The differences between rumensin-sensitive and rumensin-resistant bacteria are probably largely due to the inherent differences between Gram‾ and Gram+ organisms. The outer membrane of gram negative bacteria is impermeable to many macromolecules and solute movement is mediated by porins. Porins form hydrophilic channels through the hydrophobic outer membrane with an exclusion limit of approximately 600 daltons (Nikaido and Nakae, 1979). Because ionophores are extremely hydrophobic and have molecular sizes of greater than 500 daltons, the outer membrane should serve as a protective barrier. Indeed, gram negative bacteria generally are ionophore resistant. Gram positive bacteria, which lack a protective outer membrane, are usually sensitive to ionophores. Some bacteria which stain gram negative actually have gram positive cell wall structure (e.g., Butyrivibrio fibrisolvens (Cheng and Costerton, 1977) and ruminococci (Hungate, 1966). These organisms are also sensitive to ionophores. There have been relatively few enumerations of monensin-sensitive bacteria in animals fed monensin (Dawson and Boling, 1983), but in some cases the numbers of gram positive species decreased (Nagaraja et al., 1982). Protozoa and fungi lack an outer membrane and in vitro, they are also sensitive to monensin (Dennis et al., 1986; Hino, 1981; Stewart et al., 1987).
|Fig. 3:|| Response of rumen bacteria to rumensin
While the hypothesis that the bacterial outer membrane provides a general pattern of ionophore resistance is attractive, there are several observations which need to be reconciled: (i) Some gram negative species are not resistant to high concentrations of ionophores (Dawson and Boling, 1987; Nagaraja and Taylor, 1987), (ii) Ionophores increased ion flux in some gram negative bacteria (Dawson and Boling, 1987; Nagaraja and Taylor, 1987), (iii) Gram negative species that were originally sensitive to ionophores can adapt (Newbold et al., 1988), (iv) There have been reports that gram positive bacteria can develop resistance to ionophores (Dawson and Boling, 1987; Dennis et al., 1981; Liu, 1982), (v) Certain ciliate protozoa (Newbold et al., 1988) and fungi (Stewart et al., 1987) were relatively insensitive to ionophores. Hence, the presence of an outer membrane is not an absolute criterion for resistance.
At this time, it is impossible to exclude the involvement of extracellular polysaccharide in ionophore resistance. Because ionophore sensitivity is related to ion movement, increased ion pump activity might also provide a mechanism of resistance. The deposition of polysaccharide does not entail large energy expenditure (Stouthamer, 1973), but mechanisms to counteract futile ion cycles could be costly. Since the rumen is a highly competitive and usually energy-limited environment, the survival of resistant organisms in vitro would not necessarily guarantee their persistence in vivo.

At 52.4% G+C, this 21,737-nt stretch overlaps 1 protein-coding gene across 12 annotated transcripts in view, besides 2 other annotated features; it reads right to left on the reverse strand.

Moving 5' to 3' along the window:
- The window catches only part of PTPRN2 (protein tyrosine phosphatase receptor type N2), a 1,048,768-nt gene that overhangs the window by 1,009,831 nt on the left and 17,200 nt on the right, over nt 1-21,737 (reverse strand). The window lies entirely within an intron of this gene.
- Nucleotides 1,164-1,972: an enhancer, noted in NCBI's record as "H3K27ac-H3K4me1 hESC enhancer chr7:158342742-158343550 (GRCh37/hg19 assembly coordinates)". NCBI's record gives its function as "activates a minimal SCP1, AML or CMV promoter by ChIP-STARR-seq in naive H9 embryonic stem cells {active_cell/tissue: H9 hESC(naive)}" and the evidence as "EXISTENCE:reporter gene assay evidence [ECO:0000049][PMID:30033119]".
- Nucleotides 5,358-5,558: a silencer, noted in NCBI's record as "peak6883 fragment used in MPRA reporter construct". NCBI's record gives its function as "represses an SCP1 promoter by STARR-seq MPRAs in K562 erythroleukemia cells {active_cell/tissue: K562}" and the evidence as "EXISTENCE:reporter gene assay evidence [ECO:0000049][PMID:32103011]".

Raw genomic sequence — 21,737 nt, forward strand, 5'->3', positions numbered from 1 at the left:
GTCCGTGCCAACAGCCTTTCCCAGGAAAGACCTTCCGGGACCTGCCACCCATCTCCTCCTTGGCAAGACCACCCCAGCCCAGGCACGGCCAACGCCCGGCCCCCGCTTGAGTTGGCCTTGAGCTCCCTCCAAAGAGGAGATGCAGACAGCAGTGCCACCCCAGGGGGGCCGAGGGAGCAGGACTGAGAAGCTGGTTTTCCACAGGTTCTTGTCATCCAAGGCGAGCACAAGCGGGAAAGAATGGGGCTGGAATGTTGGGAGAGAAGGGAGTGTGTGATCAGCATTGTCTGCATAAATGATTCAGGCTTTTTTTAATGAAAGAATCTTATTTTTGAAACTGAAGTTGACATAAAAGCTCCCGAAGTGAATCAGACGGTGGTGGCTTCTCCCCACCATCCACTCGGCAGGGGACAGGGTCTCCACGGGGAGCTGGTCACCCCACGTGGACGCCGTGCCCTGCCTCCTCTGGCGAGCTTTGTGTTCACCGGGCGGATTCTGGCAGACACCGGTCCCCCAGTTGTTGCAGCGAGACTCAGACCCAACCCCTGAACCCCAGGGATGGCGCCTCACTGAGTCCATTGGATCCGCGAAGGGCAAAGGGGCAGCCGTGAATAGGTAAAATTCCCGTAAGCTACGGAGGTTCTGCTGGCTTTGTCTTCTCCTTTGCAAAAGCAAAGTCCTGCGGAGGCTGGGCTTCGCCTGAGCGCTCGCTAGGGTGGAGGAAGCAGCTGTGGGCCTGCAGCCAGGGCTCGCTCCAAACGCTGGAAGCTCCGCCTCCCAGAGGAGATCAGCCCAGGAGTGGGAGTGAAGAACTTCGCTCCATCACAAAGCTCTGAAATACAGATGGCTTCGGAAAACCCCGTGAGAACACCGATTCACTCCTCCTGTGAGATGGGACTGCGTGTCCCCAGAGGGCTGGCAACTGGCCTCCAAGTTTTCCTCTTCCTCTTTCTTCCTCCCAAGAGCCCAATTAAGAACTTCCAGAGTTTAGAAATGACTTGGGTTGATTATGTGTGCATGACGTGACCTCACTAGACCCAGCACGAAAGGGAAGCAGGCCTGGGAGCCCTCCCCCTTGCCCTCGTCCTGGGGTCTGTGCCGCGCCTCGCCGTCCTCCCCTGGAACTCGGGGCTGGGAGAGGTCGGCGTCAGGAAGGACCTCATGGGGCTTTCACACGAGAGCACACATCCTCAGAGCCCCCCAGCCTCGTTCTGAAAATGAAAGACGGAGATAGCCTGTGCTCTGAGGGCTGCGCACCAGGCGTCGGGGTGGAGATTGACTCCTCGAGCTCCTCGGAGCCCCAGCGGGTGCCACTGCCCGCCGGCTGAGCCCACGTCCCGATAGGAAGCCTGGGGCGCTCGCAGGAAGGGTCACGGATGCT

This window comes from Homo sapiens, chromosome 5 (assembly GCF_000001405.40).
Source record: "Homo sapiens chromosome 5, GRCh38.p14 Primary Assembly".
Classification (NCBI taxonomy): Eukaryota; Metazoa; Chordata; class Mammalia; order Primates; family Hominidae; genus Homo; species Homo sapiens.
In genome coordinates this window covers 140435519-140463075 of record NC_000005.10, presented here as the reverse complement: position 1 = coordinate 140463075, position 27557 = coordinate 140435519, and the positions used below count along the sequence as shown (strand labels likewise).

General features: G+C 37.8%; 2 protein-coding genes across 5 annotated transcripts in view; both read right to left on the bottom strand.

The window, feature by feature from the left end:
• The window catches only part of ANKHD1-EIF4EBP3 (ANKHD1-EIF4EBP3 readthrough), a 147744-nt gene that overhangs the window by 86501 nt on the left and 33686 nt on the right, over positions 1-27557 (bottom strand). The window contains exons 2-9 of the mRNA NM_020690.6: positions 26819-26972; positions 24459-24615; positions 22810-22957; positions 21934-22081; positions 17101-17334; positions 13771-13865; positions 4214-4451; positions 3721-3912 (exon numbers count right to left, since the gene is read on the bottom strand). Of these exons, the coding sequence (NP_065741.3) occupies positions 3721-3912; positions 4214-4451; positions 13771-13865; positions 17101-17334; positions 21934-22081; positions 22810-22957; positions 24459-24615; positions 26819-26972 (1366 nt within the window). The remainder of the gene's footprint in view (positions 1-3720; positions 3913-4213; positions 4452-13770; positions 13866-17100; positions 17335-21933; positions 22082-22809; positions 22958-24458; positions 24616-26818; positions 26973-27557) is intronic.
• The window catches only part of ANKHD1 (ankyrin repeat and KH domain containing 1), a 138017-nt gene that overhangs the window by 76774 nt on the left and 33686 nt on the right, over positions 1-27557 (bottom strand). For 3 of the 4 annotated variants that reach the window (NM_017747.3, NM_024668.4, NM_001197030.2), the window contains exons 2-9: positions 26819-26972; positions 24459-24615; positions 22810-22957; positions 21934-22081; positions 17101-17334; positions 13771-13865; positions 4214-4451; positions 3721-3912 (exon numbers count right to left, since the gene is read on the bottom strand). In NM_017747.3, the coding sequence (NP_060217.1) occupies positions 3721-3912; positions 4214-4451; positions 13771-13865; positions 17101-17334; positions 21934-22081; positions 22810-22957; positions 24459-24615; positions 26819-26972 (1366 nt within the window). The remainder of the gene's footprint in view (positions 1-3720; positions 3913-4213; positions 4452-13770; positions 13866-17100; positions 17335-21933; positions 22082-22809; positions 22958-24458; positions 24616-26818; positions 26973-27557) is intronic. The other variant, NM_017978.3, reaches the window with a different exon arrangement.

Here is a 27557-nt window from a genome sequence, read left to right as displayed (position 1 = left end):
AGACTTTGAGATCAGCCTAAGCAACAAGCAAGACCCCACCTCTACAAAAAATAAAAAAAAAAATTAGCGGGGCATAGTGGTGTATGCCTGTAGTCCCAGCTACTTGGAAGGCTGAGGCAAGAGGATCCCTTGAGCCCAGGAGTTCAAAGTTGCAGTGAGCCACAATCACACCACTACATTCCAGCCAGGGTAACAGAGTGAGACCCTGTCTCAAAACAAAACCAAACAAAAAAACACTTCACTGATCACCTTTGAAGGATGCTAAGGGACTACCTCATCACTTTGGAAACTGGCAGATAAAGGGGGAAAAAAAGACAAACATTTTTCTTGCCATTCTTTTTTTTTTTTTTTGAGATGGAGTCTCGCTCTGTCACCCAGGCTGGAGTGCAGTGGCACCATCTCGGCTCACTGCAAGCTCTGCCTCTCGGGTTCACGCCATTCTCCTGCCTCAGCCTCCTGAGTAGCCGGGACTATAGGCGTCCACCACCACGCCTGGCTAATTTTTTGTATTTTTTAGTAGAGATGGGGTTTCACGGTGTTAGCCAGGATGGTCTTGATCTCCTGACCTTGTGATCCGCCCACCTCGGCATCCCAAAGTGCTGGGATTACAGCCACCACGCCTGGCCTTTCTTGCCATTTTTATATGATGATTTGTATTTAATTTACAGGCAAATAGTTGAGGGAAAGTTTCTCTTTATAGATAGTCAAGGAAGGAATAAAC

Ionophores are organic compounds mainly from Streptomyces spp. that facilitate selective transportation of ions across the outer cell membrane. The primary way in which ionophores modify rumen function is by decreasing the ruminal population of gram positive bacteria relative to that of gram negative bacteria. Gram positive bacteria lack the complex cell wall of gram negative bacteria and the associated lipopolysaccharide layer with its protein channels (porins) that have a size exclusion limit (600 Da) that is impervious to ionophores. Consequently, ionophores successfully infiltrate the outer cell membrane of gram positive bacteria and rapidly and repeatedly cause efflux of intracellular K+ from the cell and influx of extracellular protons (Na+ and H+). To overcome the resulting acidity and the depletion of K+, which inhibits protein synthesis, ATPase pumps are elicited to eject the protons but this depletes energy reserves for bacterial growth. The cytoplasmic acidity culminates in cell death.
The metabolic effects of ionophores on the rumen fermentation can be summarized in this point:
||Shift in acetate-propionate ratio toward more propionate
||Some increase of lactate to propionate production via the accelerate pathway
||Decreased ruminal protein breakdown and deamination; lower ruminal ammonia-N
||Primary H+ or formate producers, gram positive organisms, are inhibited
||Decrease in methane production primarily due to lowered availability of H2 and formate and depressed interspecies H2 transfer
||Depression of lactic acid production under acidosis inducing conditions
||Gram negative organisms, of which many produce succinate (source of propionate) or possess capacity for the reductive tricarboxylic acid cycle to use bacterial reducing power, survive
||Some evidence for depressed rumen content turnover
||A mild inhibition of protozoa
||Decrease in rumen fluid viscosity in bloated animals
||Depressed growth yield efficiency of the ruminal microbes